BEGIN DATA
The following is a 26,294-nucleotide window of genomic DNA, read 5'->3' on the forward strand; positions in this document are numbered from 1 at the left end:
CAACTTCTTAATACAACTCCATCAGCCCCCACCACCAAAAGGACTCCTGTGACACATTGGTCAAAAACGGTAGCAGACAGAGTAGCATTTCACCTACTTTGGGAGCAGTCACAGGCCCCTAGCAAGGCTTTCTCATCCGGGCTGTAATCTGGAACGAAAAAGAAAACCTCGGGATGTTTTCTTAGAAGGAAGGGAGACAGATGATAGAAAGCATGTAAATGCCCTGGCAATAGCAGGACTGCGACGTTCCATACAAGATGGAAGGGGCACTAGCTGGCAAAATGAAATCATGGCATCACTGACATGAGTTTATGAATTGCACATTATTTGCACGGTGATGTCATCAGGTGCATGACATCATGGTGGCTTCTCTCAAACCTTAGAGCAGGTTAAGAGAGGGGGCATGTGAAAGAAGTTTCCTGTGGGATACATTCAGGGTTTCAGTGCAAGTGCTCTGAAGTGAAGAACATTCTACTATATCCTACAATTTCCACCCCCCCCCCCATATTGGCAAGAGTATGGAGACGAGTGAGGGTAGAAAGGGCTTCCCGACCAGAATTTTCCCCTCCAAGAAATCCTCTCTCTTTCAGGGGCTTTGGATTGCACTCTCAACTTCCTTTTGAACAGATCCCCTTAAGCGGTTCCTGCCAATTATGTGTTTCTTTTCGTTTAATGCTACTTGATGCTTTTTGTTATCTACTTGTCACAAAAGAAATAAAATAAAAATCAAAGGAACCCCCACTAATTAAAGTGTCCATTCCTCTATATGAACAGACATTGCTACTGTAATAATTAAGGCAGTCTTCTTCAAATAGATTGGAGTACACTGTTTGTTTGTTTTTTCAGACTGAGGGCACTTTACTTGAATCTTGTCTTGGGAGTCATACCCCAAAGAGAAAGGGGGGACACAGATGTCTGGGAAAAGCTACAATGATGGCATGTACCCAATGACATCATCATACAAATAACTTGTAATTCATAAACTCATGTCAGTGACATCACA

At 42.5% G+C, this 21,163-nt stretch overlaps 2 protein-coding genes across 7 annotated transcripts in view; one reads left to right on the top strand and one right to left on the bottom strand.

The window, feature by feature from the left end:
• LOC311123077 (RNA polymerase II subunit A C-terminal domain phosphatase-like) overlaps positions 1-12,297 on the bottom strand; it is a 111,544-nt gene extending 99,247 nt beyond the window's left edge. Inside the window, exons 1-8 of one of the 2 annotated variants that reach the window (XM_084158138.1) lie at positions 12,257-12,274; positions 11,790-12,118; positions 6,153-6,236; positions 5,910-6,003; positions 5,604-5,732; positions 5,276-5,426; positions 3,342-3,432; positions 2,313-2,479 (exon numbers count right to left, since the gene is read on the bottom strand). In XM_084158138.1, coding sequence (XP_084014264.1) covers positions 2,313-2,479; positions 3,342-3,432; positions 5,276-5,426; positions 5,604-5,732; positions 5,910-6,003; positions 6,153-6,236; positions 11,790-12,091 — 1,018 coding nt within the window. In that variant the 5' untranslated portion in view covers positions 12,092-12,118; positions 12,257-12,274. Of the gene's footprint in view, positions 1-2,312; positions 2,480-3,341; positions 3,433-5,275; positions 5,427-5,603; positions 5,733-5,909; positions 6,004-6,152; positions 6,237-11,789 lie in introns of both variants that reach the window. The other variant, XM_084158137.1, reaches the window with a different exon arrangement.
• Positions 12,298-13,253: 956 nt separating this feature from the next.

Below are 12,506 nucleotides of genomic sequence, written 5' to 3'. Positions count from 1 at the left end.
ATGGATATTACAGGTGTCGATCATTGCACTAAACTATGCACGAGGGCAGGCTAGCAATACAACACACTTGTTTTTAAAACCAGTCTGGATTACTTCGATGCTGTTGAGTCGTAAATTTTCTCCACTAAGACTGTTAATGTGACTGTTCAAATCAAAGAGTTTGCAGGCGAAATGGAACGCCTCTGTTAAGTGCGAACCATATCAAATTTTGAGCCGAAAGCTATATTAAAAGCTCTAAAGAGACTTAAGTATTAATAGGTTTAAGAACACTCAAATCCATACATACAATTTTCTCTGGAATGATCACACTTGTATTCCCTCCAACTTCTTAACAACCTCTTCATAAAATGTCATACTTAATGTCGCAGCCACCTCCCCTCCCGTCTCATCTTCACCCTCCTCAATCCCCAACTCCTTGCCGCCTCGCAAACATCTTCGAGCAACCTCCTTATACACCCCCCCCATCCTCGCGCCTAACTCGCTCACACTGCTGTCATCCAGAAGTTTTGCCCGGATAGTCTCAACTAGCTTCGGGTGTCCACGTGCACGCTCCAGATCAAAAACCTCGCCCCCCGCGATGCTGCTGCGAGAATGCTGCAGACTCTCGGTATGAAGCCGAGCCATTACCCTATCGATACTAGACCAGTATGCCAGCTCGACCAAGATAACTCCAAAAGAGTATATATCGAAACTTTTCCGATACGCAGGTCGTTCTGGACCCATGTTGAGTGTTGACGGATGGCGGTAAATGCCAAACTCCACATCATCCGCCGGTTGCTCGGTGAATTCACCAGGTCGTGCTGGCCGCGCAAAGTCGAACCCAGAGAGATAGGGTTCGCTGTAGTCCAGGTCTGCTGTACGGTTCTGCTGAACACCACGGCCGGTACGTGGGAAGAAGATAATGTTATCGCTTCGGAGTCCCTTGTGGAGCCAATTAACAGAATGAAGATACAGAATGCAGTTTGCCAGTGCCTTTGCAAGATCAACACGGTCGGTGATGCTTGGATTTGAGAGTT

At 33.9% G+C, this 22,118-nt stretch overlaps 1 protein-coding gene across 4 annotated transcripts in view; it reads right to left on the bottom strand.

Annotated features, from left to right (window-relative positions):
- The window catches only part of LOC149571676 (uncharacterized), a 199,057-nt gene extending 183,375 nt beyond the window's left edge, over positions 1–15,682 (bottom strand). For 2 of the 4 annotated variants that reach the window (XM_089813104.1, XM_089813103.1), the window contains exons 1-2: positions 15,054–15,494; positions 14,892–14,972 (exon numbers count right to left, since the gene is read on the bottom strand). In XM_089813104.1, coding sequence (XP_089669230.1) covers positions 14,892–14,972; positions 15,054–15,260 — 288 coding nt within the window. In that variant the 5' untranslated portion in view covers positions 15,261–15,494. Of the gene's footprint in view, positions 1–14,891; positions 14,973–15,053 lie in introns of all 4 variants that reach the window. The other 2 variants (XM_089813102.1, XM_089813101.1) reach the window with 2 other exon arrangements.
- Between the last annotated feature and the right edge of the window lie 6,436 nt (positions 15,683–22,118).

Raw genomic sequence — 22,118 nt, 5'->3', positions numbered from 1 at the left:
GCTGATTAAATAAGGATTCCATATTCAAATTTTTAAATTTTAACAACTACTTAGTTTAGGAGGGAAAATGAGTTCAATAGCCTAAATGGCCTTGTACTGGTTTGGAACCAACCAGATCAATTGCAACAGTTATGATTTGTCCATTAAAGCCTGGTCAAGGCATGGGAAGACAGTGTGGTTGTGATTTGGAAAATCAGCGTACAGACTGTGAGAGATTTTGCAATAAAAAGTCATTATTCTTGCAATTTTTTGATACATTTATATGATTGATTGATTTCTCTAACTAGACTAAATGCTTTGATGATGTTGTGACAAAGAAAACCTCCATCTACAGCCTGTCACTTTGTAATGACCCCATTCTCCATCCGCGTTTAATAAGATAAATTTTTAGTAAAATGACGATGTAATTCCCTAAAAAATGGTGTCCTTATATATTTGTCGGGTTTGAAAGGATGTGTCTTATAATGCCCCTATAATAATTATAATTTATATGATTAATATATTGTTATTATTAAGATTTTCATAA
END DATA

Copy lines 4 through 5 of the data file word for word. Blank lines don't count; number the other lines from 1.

The window, feature by feature from the left end:
• LOC311123077 (RNA polymerase II subunit A C-terminal domain phosphatase-like) overlaps positions 1-12,297 on the bottom strand; it is a 111,544-nt gene extending 99,247 nt beyond the window's left edge. Inside the window, exons 1-8 of one of the 2 annotated variants that reach the window (XM_084158138.1) lie at positions 12,257-12,274; positions 11,790-12,118; positions 6,153-6,236; positions 5,910-6,003; positions 5,604-5,732; positions 5,276-5,426; positions 3,342-3,432; positions 2,313-2,479 (exon numbers count right to left, since the gene is read on the bottom strand). In XM_084158138.1, coding sequence (XP_084014264.1) covers positions 2,313-2,479; positions 3,342-3,432; positions 5,276-5,426; positions 5,604-5,732; positions 5,910-6,003; positions 6,153-6,236; positions 11,790-12,091 — 1,018 coding nt within the window. In that variant the 5' untranslated portion in view covers positions 12,092-12,118; positions 12,257-12,274. Of the gene's footprint in view, positions 1-2,312; positions 2,480-3,341; positions 3,433-5,275; positions 5,427-5,603; positions 5,733-5,909; positions 6,004-6,152; positions 6,237-11,789 lie in introns of both variants that reach the window. The other variant, XM_084158137.1, reaches the window with a different exon arrangement.